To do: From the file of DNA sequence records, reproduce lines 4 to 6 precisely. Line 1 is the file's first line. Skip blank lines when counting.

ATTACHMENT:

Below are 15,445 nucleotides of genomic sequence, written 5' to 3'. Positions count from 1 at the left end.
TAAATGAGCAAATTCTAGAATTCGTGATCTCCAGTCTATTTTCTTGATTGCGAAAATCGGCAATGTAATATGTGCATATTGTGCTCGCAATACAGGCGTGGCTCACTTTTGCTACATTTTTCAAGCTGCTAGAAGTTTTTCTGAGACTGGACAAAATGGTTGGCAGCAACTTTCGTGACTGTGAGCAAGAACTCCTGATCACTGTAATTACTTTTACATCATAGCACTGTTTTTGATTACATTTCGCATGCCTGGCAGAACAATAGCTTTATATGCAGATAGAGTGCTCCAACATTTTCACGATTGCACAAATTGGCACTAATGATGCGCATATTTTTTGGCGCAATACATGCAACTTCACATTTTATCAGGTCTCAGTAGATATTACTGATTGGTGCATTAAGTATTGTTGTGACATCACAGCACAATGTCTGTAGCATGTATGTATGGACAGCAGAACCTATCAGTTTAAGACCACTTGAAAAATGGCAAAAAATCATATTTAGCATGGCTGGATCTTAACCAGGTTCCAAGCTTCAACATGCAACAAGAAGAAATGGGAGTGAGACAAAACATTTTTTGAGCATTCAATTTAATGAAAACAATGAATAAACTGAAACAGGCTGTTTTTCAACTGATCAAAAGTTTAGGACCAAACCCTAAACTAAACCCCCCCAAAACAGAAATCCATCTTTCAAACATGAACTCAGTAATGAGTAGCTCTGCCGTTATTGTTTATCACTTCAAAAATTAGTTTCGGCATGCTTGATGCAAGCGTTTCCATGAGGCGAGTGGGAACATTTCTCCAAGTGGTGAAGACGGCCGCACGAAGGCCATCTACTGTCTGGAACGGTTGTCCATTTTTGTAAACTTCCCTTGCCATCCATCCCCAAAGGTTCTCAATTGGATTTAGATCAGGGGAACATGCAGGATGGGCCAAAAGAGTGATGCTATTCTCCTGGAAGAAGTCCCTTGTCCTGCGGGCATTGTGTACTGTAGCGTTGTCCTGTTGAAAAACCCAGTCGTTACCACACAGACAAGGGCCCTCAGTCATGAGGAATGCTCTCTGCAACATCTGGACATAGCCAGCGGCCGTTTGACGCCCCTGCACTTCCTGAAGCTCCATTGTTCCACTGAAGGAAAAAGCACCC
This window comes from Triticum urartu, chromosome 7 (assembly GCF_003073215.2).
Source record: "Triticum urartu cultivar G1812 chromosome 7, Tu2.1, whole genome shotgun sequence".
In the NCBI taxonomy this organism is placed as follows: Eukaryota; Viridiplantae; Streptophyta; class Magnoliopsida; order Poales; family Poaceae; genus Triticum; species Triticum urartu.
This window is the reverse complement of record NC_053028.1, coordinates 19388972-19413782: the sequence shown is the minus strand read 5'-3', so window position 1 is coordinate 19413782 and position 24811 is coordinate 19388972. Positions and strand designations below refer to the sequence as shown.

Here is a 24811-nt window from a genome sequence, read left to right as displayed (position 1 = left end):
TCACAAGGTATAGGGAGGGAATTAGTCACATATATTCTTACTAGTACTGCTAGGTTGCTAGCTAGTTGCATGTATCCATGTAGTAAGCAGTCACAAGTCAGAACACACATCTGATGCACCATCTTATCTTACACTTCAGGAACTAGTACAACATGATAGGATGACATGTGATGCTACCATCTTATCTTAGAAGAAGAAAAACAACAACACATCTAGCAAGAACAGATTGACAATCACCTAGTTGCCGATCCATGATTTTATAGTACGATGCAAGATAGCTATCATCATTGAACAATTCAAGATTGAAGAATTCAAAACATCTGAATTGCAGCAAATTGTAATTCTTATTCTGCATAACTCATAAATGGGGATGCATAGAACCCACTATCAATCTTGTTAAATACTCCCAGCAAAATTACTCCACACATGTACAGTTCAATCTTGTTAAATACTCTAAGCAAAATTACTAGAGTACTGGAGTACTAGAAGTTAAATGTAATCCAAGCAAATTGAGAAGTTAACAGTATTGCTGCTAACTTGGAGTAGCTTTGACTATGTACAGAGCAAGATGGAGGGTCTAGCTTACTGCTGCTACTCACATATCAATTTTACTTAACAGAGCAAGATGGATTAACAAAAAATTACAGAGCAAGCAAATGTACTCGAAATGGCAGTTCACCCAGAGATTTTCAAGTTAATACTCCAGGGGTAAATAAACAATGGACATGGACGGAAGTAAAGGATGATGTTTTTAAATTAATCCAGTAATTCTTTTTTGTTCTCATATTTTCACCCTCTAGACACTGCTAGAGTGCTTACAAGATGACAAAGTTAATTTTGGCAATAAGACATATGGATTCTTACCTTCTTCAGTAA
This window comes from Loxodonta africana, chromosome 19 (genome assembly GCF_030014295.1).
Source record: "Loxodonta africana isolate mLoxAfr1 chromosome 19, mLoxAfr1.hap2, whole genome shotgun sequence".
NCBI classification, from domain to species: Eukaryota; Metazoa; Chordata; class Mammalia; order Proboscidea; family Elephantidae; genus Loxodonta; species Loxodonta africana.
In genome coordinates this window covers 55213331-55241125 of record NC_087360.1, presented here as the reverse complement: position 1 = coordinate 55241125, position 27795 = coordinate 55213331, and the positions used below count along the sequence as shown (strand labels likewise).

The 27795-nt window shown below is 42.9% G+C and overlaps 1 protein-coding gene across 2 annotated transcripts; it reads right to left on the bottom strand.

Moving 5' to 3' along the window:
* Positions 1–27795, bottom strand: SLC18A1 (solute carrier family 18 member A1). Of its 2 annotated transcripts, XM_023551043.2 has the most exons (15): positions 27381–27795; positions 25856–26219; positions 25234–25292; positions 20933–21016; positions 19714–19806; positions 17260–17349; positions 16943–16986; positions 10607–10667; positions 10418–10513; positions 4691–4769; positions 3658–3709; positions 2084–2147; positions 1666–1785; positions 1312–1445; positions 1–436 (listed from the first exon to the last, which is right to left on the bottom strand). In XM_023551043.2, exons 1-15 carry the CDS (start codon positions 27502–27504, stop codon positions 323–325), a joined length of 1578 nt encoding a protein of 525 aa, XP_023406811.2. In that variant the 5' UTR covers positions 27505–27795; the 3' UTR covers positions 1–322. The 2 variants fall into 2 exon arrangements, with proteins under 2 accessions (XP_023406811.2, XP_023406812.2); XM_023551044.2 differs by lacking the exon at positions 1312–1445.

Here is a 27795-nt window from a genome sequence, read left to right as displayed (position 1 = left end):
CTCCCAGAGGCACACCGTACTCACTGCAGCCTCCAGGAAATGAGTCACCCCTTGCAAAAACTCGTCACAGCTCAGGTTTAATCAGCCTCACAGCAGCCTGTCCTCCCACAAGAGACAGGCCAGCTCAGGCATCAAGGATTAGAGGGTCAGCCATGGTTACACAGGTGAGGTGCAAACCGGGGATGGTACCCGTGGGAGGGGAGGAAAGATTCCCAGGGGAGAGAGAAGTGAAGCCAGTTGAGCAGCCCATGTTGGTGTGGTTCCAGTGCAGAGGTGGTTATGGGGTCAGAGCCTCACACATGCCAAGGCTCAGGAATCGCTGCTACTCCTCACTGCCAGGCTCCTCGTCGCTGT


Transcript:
Source record: "Triticum urartu cultivar G1812 chromosome 7, Tu2.1, whole genome shotgun sequence".
In the NCBI taxonomy this organism is placed as follows: Eukaryota; Viridiplantae; Streptophyta; class Magnoliopsida; order Poales; family Poaceae; genus Triticum; species Triticum urartu.
This window is the reverse complement of record NC_053028.1, coordinates 19388972-19413782: the sequence shown is the minus strand read 5'-3', so window position 1 is coordinate 19413782 and position 24811 is coordinate 19388972. Positions and strand designations below refer to the sequence as shown.